Drop a Line, Get a Bite: Preparing for this year's fishing season
Wisconsin Department of Natural Resources, photos by Andrea Paulseth |
Opening day of the 2018 regular inland fishing season followed the coldest and snowiest April on record, meaning it’s a pretty good bet many anglers’ favorite fish species will be hungry and ready to bite, state fisheries officials say.
“May 5 is approaching fast, although if you live in the north you might still think we are in the middle of winter with all of the ice,” says Wisconsin Fisheries Director Justine Hasz. “For those of you in southern Wisconsin the waters have been open for a few weeks and are starting to warm up nicely.
“No matter where you spend your opening day fishing, anglers should find the northern pike and walleye are hungry and if you prefer to set your tackle at panfish focus on shallow waters that warm early.”
The late winter weather means that as of late April, many lakes are still ice-covered in northern Wisconsin, but waters in the southern two-thirds of Wisconsin are open and northern rivers are open as well, Hasz says. Regardless of whether there is still ice in some parts of northern Wisconsin, the fishing season is open as of May 5, even if anglers need to use ice fishing gear where the ice is safe.
Walleye are anglers’ No. 1 target, according to surveys, and Wisconsin has hundreds of waters with naturally self-sustaining populations. In addition, more walleye fishing opportunities will be available this year as more than 1.275 million extended growth walleye stocked in 2013 and 2014 under the Wisconsin Walleye Initiative are now at catchable size.
The wintry conditions have delayed stocking of catchable trout in some of the 400 waters where stocking is planned. Heavy snow, road conditions, and road weight restrictions combined to push back delivery of fish last month in northern Wisconsin so crews are playing catch up and are still not able to reach some site.
Season dates and regulations
The 2018 hook-and-line game fish season opens May 5 on inland waters for walleye, sauger, and northern pike statewide.
The largemouth and smallmouth bass southern zone opens May 5, while the northern bass zone opens for catch and release only from May 5 through June 15, with the harvest season opening June 16. Statewide, the harvest seasons for bass have a minimum length limit of 14 inches with a daily bag limit of five fish in total.
Musky season opens May 5 in the southern zone and May 26 in the northern zone. The northern zone is the area north of highways 77, 64 and 29, with Highway 10 as the dividing line.
Trolling now allowed statewide, but different rules for different counties
The biggest change in regulations concerns trolling. Rules on motor trolling which were considered temporary over the last few years have been replaced by permanent trolling rules.
Trolling means fishing by trailing any lure, bait, or similar device that may be used to attract or catch fish from a boat propelled by a means other than drifting, pedaling, paddling, or rowing. Casting and immediate retrieval of a bait, lure, or similar device while the motor is running (or “position fishing”) is not considered trolling.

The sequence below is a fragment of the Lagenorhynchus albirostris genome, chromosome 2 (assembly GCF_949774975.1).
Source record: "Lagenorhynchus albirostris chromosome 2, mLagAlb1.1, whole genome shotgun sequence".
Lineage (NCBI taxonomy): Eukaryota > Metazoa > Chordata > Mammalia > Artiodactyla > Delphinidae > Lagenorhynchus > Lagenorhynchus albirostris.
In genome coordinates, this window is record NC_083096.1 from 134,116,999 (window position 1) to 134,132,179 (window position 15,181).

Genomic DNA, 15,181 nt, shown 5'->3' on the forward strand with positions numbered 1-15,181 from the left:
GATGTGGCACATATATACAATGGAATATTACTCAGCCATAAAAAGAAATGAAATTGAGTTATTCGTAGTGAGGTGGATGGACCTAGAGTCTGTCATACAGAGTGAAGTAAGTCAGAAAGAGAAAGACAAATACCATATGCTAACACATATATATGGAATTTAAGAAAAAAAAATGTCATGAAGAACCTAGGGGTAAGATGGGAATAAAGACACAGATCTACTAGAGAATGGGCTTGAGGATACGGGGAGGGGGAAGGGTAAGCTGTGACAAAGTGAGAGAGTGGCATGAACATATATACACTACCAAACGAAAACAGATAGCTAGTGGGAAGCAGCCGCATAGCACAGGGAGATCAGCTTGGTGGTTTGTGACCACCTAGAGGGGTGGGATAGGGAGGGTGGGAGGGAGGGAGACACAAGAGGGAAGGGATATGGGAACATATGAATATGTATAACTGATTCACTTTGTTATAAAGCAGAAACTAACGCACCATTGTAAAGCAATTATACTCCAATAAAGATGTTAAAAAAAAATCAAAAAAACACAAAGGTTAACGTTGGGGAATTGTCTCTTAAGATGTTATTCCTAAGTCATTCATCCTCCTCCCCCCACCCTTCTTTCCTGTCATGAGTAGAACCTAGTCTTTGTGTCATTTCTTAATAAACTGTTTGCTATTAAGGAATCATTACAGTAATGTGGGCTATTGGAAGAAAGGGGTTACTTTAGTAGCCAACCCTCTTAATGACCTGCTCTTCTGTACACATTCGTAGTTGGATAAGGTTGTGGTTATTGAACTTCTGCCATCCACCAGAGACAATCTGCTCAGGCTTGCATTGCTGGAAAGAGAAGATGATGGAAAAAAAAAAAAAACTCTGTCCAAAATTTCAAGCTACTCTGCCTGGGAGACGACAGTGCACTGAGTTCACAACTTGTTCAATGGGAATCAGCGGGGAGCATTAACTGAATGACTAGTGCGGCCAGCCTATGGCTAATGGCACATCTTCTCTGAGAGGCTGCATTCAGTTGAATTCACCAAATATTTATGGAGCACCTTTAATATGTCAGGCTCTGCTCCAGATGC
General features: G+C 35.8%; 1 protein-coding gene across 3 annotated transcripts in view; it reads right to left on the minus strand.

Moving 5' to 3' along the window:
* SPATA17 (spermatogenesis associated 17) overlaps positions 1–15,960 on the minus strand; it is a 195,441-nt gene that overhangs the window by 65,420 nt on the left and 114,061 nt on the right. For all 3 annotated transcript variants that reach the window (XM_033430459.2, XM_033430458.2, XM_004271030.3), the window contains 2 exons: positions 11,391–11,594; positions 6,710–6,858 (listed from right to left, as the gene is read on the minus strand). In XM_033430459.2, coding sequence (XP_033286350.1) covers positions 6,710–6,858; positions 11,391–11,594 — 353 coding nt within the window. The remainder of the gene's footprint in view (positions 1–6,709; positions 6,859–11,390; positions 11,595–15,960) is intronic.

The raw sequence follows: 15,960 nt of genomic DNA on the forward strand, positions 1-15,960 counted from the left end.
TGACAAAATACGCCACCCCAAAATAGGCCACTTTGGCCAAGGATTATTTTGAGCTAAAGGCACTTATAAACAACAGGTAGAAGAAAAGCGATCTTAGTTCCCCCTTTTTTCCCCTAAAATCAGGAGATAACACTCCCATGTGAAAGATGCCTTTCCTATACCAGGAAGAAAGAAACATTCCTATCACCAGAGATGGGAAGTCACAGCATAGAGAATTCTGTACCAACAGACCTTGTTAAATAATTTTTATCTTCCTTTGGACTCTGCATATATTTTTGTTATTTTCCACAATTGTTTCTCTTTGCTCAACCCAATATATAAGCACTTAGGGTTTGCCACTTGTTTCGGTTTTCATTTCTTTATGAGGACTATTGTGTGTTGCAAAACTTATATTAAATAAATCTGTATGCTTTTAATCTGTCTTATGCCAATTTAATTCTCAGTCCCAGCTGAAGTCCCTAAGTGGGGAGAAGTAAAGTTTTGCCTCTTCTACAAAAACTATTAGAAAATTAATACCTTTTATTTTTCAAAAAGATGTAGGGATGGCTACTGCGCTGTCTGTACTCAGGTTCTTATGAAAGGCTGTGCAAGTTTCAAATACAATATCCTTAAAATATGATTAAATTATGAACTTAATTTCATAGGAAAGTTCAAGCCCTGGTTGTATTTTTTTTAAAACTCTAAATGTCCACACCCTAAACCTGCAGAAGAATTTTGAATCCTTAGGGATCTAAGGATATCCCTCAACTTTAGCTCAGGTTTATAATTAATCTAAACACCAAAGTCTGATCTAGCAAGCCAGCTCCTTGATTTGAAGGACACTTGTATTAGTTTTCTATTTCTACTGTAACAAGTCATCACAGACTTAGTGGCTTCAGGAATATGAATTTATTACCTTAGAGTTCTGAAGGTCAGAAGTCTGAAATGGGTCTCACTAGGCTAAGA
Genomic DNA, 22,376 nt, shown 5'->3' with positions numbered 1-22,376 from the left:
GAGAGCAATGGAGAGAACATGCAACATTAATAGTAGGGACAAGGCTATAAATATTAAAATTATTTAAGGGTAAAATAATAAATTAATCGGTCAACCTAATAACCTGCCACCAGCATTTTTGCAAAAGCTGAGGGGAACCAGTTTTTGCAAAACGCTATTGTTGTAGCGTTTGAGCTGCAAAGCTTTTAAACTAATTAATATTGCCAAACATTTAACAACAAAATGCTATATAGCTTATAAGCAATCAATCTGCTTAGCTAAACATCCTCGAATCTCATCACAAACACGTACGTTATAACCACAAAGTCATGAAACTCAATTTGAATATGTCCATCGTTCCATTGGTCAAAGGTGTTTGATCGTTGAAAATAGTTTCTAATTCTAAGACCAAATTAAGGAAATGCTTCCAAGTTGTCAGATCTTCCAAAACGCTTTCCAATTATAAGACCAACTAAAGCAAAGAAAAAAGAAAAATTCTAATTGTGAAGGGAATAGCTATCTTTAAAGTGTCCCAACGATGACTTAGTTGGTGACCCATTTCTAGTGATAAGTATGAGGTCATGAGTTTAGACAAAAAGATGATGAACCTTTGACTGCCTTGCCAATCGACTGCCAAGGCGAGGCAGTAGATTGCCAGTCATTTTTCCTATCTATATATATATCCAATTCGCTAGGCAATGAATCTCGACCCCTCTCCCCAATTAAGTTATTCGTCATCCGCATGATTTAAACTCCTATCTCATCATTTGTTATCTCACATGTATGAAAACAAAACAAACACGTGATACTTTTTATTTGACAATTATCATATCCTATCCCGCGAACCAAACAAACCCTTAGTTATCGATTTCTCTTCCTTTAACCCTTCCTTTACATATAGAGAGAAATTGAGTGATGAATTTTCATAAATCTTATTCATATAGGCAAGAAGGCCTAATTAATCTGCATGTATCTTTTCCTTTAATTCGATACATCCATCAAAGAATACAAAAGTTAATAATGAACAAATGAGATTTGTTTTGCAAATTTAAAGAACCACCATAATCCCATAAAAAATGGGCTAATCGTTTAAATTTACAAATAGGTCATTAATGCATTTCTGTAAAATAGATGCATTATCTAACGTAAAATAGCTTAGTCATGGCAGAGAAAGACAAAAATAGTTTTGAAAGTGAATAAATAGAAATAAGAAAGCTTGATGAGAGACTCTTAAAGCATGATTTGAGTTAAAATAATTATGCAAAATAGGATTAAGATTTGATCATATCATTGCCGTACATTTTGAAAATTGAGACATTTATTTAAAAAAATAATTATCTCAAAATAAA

New this year, motor trolling is legal on all inland waters with either:
- Three hooks, baits, or lures per person with no maximum number of lines trolled per boat; or
- One hook, bait, or lure per person with a maximum of three hooks, baits. or lures trolled per boat.
- Review a map and list of waters where each regulation applies online by visit dnr.wi.gov and searching for “motor trolling.”
Early fishing season safety tips
DNR conservation wardens officials warn anglers that while ice cover may look sturdy in parts of Wisconsin, it’s likely are weakening fast as spring fights to take hold. “No ice is safe ice, so anyone venturing out should use caution and know before you go,” says Chief Warden Todd Schaller.
The slow seasonal transition serves as another reason to wear a life jacket when enjoying fishing from a boat or shore. “The water is still cold, and hypothermia is a painful and dangerous possibility should you fall out of your boat or slip and fall into some water near the shoreline,” Schaller says. “You may have up to two minutes in the cold water before the cold water chills your muscles to the point of inability to save yourself.”
Anglers are reminded to dress in layers, not fish alone, take a cell phone, and make sure someone knows your outing plans – including where you are and your anticipated return. “And fish in an area that is familiar to you or that you have taken the time to learn about the characteristics of the area,” Schaller says. A good place to learn more is the local bait shop or local fishing club.
If your fishing plans involves a boat, please hold off enjoying alcoholic beverages or drugs before or during operating your boat. Wear your life jacket and encourage all passengers to wear one, too. At the least, make sure you have a life jacket aboard for each passenger – and do not overload the boat. Keep a radio on board to stay current about weather changes. Know the navigational rules of the water, and check your boat lights should you return after sunset. Check your First Aid kit and if your on-board flares will work, Schaller says.
Keep Wisconsin fish and waters healthy
A 2016 study by DNR showed the spread of aquatic invasive species is stable, indicating prevention efforts may be working. Anglers can help prevent the spread of VHS and other fish diseases and aquatic invasive species such as Eurasian water-milfoil and zebra mussels by taking a few simple steps.
- Remove all plants, animals, and mud from boats and trailers and fishing gear.
- Drain all water from boats, motors, and livewells.
- Never move plants or live fish away from a body of water.